After over a decade of marriage, my husband and I both have become new versions of ourselves. We have taken on new roles, lifestyles and perspectives. As we’ve learned, changing your lifestyle can be extremely straining on existing relationships because you are introducing your partner to a “new you” whom they may or may not understand.
Along with being very close friends, gratitude has been a driving force in keeping the relationship between me and my husband strong as each of us evolved over time.
The science backs it too. A study of couples found that individuals who took the time to express gratitude for their partner not only felt more positive toward the other person but also felt more comfortable expressing concerns about their relationship.
Our Love Story
It was 2001, downtown in our hometown on a crisp fall evening out with friends; we met and instantly connected. We started a conversation about his recent return home from the air force and my graduation from college the weekend prior.
From there we continued getting to know each other with dates, road trips and attending each other’s family events. We fell in love and became inseparable.
Since then, we married, moved from our hometown twice, became parents and took on different career roles. We experienced being a single income family after a natural disaster. We have helped each other through multiple personal losses. We’ve also been together for many wins and celebrations.
Individually, our lifestyles and interests have changed over the years. My husband has a passion for fitness and cooking while I’ve become more interested in meditation and gardening.
Currently, my work from home career requires travel and his requires being in a corporate office daily. Living in a town without family near, the tradeoff is when I travel he manages the household (2 school aged children, 2 dogs, 2 cats, 4 chickens, a house with acres of garden and landscape) and vice-versa when he’s in the office.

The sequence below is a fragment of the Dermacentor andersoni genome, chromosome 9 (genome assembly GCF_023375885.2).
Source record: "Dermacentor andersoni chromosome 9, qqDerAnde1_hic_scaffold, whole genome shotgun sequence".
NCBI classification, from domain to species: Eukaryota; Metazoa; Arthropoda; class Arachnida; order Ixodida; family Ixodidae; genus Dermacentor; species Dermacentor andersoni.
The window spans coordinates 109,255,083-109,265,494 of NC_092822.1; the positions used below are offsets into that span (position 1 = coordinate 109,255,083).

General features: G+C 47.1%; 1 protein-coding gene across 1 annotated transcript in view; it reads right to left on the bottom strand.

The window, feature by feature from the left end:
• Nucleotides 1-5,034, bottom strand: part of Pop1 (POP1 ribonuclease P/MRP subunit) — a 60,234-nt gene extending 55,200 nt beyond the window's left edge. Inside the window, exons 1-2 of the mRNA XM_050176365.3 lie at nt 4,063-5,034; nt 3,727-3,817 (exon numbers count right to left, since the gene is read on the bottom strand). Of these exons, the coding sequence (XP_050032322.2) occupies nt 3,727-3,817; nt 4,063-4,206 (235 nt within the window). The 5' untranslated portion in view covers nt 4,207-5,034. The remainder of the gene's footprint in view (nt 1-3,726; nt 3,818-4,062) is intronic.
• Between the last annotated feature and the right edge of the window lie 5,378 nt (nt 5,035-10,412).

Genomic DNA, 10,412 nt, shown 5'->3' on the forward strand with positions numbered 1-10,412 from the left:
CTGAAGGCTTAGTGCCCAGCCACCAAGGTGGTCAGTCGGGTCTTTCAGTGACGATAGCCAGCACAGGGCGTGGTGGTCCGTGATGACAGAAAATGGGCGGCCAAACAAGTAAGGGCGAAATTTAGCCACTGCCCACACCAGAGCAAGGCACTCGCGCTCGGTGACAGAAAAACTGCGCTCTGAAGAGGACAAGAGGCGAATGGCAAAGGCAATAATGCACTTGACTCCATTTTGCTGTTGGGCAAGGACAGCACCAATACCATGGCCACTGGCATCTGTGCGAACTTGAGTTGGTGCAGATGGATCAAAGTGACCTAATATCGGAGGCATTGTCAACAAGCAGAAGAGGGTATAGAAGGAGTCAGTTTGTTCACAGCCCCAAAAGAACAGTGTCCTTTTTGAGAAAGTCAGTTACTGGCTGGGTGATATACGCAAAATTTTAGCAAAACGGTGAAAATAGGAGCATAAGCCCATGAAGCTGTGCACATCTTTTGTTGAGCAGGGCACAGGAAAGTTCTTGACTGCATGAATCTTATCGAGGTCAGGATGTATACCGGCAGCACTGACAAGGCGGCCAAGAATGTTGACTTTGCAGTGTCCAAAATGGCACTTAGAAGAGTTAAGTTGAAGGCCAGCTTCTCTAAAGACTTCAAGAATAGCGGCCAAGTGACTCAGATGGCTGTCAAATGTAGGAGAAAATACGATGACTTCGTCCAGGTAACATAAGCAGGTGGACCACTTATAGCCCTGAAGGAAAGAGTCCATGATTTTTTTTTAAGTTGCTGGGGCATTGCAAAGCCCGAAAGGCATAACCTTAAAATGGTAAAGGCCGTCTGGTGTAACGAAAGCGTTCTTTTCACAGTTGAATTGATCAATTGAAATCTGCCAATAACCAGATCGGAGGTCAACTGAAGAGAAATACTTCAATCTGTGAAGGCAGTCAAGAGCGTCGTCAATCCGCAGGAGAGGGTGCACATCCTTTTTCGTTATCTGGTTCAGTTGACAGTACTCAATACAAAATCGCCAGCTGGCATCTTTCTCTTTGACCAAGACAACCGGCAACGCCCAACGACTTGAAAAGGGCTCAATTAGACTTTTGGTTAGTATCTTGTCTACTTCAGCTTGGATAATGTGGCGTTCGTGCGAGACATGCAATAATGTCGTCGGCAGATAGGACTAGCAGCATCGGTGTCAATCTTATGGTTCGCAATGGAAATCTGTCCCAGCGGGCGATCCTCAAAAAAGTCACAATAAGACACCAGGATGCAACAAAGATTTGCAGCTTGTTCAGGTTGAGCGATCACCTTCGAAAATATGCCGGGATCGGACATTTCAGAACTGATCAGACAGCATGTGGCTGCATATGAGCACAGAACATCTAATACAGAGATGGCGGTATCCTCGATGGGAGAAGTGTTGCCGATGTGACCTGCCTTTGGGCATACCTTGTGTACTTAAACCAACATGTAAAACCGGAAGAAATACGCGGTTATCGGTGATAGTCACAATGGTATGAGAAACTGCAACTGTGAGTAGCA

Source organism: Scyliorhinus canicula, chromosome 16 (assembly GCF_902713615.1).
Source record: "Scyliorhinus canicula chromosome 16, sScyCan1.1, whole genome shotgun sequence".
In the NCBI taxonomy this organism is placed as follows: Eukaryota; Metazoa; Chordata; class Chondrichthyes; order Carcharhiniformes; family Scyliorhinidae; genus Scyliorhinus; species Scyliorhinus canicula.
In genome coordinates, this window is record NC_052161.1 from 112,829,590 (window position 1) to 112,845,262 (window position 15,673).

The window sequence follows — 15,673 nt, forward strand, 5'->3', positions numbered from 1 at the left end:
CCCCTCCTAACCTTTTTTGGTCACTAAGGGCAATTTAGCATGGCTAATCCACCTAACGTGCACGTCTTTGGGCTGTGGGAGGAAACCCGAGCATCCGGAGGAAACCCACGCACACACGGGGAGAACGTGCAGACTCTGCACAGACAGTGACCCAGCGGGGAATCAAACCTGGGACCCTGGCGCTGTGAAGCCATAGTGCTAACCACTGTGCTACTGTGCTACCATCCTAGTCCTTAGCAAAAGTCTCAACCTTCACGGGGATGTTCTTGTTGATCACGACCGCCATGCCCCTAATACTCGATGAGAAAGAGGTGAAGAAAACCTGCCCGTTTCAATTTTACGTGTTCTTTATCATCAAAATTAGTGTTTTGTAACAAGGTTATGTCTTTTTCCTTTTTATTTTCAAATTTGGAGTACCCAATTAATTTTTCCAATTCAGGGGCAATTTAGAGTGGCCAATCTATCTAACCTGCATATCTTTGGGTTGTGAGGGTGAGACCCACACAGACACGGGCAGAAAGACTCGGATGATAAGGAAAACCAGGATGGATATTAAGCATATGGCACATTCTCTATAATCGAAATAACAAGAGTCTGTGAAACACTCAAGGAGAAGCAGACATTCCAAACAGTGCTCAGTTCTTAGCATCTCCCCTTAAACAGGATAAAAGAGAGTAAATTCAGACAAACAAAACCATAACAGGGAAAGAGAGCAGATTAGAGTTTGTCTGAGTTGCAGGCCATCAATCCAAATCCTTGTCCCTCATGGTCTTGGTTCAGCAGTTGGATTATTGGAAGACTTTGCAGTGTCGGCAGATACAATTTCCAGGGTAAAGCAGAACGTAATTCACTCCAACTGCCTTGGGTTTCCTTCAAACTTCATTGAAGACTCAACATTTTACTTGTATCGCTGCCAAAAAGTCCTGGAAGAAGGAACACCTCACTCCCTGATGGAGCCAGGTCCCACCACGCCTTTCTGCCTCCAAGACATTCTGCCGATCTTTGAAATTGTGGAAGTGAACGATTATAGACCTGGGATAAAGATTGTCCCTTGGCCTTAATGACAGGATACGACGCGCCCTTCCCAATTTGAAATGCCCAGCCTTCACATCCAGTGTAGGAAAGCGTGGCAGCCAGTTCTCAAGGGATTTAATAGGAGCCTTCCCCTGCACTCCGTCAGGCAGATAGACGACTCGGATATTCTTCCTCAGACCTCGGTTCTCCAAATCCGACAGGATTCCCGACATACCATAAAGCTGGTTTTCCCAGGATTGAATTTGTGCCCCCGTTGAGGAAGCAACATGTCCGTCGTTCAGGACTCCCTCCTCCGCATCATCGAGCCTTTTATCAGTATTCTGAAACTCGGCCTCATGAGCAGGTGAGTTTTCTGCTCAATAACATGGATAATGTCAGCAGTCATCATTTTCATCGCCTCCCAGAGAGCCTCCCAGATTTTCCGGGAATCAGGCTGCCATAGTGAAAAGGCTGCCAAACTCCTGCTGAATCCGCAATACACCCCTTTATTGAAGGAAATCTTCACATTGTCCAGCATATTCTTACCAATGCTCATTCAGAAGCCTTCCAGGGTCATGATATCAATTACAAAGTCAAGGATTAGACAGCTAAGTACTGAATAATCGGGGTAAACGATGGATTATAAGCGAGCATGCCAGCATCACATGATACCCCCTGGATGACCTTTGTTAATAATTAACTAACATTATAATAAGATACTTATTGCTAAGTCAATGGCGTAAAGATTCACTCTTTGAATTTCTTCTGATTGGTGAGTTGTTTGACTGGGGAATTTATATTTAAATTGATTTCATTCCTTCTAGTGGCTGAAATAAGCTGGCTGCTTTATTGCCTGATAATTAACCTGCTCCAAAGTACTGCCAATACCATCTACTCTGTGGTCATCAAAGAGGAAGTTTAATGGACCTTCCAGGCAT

Although we have evolved as individuals throughout the years, simple acts of gratitude have kept us close. Being thankful for the gift we have in each other remains a priority.
Here are some ideas for relationship gratitude activities:
- Selfless Acknowledgement – Without expecting anything back, acknowledge when your partner does something great
- Random “Thank You” – Find unexpected moments to say thank you
- Milestone/Anniversary Gratitude Journal – Keep a journal throughout the year and share it on milestone dates or anniversaries
- Opens the door to more relationships
- Increases mental strength and improves self-esteem
- Improves sleep quality
- Enhances empathy and reduces aggression
- Improves psychological and physical health
Naturally, we all change. The two individuals who first met decades or even days ago are gone, replaced by new versions of the same people. That’s why you need gratitude: the glue that will help you both adjust to change. Feeling grateful is related to optimism, physical health, positive mood, better sleep and feeling more connected to other people.
As you take on new roles in your life with your family or career, how do you show your partner gratitude?
Crystal Gibson is a wife and mother of two from Cleveland, Ohio whose interest in women’s empowerment comes from her personal experiences, raising her daughter and navigating corporate America for over a decade. She is passionate about simple living, mindfulness & meditation, gratitude, and raising strong daughters. Her goal is to write about these ideas to help women and girls with their journey – figuring out who they are and what they represent to the world. When she is not writing, she can be found gardening, crafting and spending time with her family.